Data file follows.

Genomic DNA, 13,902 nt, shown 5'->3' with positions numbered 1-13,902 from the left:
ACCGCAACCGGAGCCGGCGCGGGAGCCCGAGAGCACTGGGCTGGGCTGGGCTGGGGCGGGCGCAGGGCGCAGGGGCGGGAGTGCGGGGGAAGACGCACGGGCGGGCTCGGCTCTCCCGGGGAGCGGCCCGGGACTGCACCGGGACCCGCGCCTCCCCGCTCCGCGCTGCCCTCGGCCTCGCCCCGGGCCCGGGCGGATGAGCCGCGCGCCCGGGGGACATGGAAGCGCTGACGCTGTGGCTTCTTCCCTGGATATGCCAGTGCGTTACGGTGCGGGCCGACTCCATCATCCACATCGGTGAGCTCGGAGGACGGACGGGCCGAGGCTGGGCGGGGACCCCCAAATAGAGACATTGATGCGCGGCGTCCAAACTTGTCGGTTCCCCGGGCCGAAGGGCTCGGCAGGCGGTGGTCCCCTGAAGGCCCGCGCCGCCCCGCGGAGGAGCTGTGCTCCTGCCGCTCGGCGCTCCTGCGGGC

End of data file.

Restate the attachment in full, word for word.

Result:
Genomic DNA, 13,902 nt, shown 5'->3' with positions numbered 1-13,902 from the left:
ACCGCAACCGGAGCCGGCGCGGGAGCCCGAGAGCACTGGGCTGGGCTGGGCTGGGGCGGGCGCAGGGCGCAGGGGCGGGAGTGCGGGGGAAGACGCACGGGCGGGCTCGGCTCTCCCGGGGAGCGGCCCGGGACTGCACCGGGACCCGCGCCTCCCCGCTCCGCGCTGCCCTCGGCCTCGCCCCGGGCCCGGGCGGATGAGCCGCGCGCCCGGGGGACATGGAAGCGCTGACGCTGTGGCTTCTTCCCTGGATATGCCAGTGCGTTACGGTGCGGGCCGACTCCATCATCCACATCGGTGAGCTCGGAGGACGGACGGGCCGAGGCTGGGCGGGGACCCCCAAATAGAGACATTGATGCGCGGCGTCCAAACTTGTCGGTTCCCCGGGCCGAAGGGCTCGGCAGGCGGTGGTCCCCTGAAGGCCCGCGCCGCCCCGCGGAGGAGCTGTGCTCCTGCCGCTCGGCGCTCCTGCGGGC